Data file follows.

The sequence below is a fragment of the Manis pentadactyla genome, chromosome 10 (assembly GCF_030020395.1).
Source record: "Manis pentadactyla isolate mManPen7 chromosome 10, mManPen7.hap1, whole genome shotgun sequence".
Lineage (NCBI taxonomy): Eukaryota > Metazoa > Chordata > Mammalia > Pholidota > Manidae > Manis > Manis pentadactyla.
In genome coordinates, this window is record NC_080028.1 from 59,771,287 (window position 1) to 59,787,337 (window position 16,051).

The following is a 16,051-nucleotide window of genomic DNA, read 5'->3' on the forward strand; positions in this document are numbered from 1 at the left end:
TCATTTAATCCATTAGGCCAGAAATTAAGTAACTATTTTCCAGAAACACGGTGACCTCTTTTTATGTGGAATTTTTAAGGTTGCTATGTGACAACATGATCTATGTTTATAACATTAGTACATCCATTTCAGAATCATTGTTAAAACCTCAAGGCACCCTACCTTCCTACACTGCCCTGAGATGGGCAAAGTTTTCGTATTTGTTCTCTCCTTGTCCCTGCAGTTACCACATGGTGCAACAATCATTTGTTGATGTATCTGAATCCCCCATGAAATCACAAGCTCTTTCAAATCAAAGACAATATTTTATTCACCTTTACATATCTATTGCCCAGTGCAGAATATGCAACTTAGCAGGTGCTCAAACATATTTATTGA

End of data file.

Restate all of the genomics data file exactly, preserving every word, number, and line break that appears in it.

The sequence below is a fragment of the Manis pentadactyla genome, chromosome 10 (assembly GCF_030020395.1).
Source record: "Manis pentadactyla isolate mManPen7 chromosome 10, mManPen7.hap1, whole genome shotgun sequence".
Lineage (NCBI taxonomy): Eukaryota > Metazoa > Chordata > Mammalia > Pholidota > Manidae > Manis > Manis pentadactyla.
In genome coordinates, this window is record NC_080028.1 from 59,771,287 (window position 1) to 59,787,337 (window position 16,051).

The following is a 16,051-nucleotide window of genomic DNA, read 5'->3' on the forward strand; positions in this document are numbered from 1 at the left end:
TCATTTAATCCATTAGGCCAGAAATTAAGTAACTATTTTCCAGAAACACGGTGACCTCTTTTTATGTGGAATTTTTAAGGTTGCTATGTGACAACATGATCTATGTTTATAACATTAGTACATCCATTTCAGAATCATTGTTAAAACCTCAAGGCACCCTACCTTCCTACACTGCCCTGAGATGGGCAAAGTTTTCGTATTTGTTCTCTCCTTGTCCCTGCAGTTACCACATGGTGCAACAATCATTTGTTGATGTATCTGAATCCCCCATGAAATCACAAGCTCTTTCAAATCAAAGACAATATTTTATTCACCTTTACATATCTATTGCCCAGTGCAGAATATGCAACTTAGCAGGTGCTCAAACATATTTATTGA